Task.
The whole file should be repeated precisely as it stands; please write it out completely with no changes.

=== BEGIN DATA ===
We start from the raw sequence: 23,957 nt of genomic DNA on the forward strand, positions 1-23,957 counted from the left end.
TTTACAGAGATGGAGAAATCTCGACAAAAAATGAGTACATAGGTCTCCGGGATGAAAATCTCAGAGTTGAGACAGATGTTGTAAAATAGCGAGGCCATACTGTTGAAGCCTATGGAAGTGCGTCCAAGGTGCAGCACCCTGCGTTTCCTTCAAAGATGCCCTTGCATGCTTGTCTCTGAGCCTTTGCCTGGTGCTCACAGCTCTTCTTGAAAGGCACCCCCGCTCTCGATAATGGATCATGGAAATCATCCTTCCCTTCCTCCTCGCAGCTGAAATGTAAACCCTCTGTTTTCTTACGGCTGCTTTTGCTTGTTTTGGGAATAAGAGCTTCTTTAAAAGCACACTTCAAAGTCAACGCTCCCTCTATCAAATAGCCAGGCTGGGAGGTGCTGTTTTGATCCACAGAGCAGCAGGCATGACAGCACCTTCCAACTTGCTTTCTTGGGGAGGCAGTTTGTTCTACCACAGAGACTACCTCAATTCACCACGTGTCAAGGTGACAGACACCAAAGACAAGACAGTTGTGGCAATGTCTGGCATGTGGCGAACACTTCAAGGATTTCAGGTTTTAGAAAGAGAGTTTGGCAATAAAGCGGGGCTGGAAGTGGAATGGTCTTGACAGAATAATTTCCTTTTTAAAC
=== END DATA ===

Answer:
We start from the raw sequence: 23,957 nt of genomic DNA on the forward strand, positions 1-23,957 counted from the left end.
TTTACAGAGATGGAGAAATCTCGACAAAAAATGAGTACATAGGTCTCCGGGATGAAAATCTCAGAGTTGAGACAGATGTTGTAAAATAGCGAGGCCATACTGTTGAAGCCTATGGAAGTGCGTCCAAGGTGCAGCACCCTGCGTTTCCTTCAAAGATGCCCTTGCATGCTTGTCTCTGAGCCTTTGCCTGGTGCTCACAGCTCTTCTTGAAAGGCACCCCCGCTCTCGATAATGGATCATGGAAATCATCCTTCCCTTCCTCCTCGCAGCTGAAATGTAAACCCTCTGTTTTCTTACGGCTGCTTTTGCTTGTTTTGGGAATAAGAGCTTCTTTAAAAGCACACTTCAAAGTCAACGCTCCCTCTATCAAATAGCCAGGCTGGGAGGTGCTGTTTTGATCCACAGAGCAGCAGGCATGACAGCACCTTCCAACTTGCTTTCTTGGGGAGGCAGTTTGTTCTACCACAGAGACTACCTCAATTCACCACGTGTCAAGGTGACAGACACCAAAGACAAGACAGTTGTGGCAATGTCTGGCATGTGGCGAACACTTCAAGGATTTCAGGTTTTAGAAAGAGAGTTTGGCAATAAAGCGGGGCTGGAAGTGGAATGGTCTTGACAGAATAATTTCCTTTTTAAAC